In early 2017 a limited ‘Starter Bundle’ was available at $199 (up to 1,000 end users who can contribute and vote). This plan seems to be no longer available.

This is the last time UserVoice openly published their pricing.

So UserVoice have made a deliberate choice not to show pricing, having experimented with this approach previously.

This has led to some frustration from would be customers. On the UserVoice forum the suggestion ‘Have a pricing page’ gathered 109 votes.

screenshot of community forum

In response, Claire Talbott, support manager at UserVoice, responded:

Thank you for taking the time to share your thoughts around adding a pricing page to our website. This was something we discussed at length as a company.

However, while we can relate to just wanting to get a quick price quote (we’ve all been there), we have found a straight up feature list and price, well, it’s a pretty detached experience for people interested in our product.

A feature set one person needs is different than someone at a different company. On a quick call or chat, our team can quickly learn about your needs, and tailor it vs. one size fits all.

UserVoice suggests that their approach to pricing offers a more personal approach for customers.

This must offer better results for UserVoice than the self-service ‘detached’ approach offered by other SaaS companies like Trello.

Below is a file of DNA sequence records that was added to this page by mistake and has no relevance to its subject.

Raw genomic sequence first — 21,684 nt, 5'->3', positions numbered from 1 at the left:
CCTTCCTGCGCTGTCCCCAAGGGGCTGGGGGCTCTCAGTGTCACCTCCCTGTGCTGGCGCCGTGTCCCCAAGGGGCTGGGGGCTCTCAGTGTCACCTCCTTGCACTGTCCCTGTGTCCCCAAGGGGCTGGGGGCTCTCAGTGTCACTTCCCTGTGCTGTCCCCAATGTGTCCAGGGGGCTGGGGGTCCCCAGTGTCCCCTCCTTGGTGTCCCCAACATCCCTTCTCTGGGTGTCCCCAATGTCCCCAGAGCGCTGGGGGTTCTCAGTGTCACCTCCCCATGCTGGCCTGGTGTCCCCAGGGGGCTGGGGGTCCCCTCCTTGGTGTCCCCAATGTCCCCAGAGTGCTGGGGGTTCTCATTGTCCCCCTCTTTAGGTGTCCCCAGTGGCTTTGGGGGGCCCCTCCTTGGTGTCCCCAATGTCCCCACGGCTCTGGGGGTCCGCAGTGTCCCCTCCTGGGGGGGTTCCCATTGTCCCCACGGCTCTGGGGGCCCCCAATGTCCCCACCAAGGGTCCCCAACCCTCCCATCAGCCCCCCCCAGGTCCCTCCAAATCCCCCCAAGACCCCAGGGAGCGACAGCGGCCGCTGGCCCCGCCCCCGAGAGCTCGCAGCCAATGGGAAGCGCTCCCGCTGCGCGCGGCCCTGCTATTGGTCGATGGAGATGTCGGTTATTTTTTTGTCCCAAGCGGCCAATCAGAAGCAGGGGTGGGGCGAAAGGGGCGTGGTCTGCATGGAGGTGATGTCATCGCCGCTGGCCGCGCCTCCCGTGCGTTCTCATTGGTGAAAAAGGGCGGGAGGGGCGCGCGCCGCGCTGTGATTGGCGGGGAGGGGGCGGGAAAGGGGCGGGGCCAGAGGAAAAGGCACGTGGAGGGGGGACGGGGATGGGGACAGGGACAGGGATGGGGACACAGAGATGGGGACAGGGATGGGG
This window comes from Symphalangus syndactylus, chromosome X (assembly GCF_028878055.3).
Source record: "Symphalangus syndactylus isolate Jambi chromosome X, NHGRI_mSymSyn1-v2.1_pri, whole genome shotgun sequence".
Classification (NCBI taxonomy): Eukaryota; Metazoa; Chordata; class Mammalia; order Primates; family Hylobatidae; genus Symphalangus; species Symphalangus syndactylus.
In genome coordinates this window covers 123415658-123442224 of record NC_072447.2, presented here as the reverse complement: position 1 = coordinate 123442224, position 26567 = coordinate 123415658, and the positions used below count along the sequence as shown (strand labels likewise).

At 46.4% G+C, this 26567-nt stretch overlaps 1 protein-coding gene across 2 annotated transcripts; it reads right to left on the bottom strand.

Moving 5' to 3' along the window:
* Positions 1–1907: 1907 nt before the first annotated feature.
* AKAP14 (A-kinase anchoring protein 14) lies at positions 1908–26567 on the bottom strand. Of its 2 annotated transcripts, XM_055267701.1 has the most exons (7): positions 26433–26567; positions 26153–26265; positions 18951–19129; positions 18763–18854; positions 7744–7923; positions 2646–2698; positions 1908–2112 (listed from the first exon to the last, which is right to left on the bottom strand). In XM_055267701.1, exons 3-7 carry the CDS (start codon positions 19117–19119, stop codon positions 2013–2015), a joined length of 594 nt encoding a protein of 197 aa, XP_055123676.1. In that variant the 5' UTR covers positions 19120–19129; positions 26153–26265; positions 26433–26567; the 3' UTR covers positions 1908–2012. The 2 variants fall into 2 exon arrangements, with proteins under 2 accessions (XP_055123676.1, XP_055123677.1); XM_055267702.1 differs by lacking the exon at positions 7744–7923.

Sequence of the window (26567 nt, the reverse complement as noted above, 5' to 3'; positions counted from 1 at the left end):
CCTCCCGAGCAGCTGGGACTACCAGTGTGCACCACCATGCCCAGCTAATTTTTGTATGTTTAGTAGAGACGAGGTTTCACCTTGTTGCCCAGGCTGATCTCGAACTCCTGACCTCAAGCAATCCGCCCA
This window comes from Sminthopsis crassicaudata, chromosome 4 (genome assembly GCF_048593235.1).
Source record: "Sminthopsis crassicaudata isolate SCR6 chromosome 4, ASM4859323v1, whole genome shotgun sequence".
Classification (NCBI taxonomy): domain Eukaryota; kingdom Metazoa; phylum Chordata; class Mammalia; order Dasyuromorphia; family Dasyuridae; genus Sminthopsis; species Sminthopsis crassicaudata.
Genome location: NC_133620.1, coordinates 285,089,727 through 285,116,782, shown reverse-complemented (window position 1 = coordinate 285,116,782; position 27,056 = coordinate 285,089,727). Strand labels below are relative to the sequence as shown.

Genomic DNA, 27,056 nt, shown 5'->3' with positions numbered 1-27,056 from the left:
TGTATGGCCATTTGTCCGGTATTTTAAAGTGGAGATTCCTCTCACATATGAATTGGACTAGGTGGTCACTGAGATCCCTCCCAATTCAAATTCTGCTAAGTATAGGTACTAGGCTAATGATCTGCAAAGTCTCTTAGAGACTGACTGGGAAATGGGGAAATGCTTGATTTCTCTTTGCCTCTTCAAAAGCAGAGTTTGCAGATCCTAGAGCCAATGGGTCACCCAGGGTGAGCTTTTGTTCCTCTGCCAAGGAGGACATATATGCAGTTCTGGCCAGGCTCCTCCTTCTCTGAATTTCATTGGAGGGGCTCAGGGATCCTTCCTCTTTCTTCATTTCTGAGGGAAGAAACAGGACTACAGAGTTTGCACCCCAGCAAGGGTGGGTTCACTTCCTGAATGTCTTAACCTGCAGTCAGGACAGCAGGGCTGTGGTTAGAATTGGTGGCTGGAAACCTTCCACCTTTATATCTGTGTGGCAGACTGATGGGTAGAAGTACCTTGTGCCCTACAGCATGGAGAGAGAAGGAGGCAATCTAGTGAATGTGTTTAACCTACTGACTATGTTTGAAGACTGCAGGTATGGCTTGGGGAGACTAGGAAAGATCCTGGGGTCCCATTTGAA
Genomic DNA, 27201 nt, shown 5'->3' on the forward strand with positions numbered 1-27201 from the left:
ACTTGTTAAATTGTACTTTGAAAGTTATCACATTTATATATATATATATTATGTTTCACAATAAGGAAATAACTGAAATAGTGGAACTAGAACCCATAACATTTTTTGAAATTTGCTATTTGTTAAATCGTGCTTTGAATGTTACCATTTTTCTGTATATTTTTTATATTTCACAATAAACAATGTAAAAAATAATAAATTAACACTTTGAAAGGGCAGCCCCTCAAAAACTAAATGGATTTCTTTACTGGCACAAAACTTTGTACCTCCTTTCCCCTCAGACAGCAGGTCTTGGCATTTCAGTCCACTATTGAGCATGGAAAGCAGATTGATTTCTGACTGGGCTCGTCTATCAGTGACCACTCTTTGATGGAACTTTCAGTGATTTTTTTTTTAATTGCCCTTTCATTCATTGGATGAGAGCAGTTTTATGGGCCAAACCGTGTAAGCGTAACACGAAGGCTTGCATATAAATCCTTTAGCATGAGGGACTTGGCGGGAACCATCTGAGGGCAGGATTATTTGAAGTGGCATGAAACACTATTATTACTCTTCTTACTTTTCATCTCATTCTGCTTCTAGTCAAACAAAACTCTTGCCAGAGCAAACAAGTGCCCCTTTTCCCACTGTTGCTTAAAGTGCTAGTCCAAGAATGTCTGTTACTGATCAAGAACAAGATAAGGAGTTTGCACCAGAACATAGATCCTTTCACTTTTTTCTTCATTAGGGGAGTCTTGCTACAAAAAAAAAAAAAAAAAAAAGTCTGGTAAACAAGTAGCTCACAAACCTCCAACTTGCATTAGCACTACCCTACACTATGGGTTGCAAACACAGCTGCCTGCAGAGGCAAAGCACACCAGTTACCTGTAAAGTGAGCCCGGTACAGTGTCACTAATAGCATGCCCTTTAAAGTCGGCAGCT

Trello don’t make it super easy to see pricing because their focus is on getting you to try out their product on the free plan. They can then upsell you, once you’ve found value in the product.

However, the footer has a pricing page for anyone who is curious (in contrast to UserVoice who don’t show pricing at all).

screenshot of Trello pricing page

Main advantages of UserVoice approach:

  • Quickly make personal contact with customer
  • Offer accurate price rather than an estimate
  • Upsell customers at the beginning of the relationship, potentially increasing customer lifetime value

Main advantages of Trello approach:

  • Quickly satisfies key customer question: how much does this cost?
  • Least friction possible for would-be customers wanting to find out about the product, and then try it out
  • Customers who find value on the free plan are more likely to convert to a paid plan or recommend Trello to their companies than if they’d never tried it

Users or business customers first?

Trello is well-known for a strategy that initially prioritised users over paying customers. In 2016 it could claim that 70% of the largest companies in the U.S. had an employee using its tools. However, very few of these Trello users were paying the company any money.

This approach began to change in around 2015. Trello launched an enterprise plan, costing an average price of $250 a year per user.

screenshot of enterprise pricing calculator

They also now encourage would-be users to approach their sales team, although it seems likely that most users would have experience of Trello boards already through the free plans.

Trello’s approach seems to basically have been about “infiltrating a company by individual user” – used with great success by Dropbox. Once you have enough (free) users in a company, then they will advocate the company-wide adoption of your product.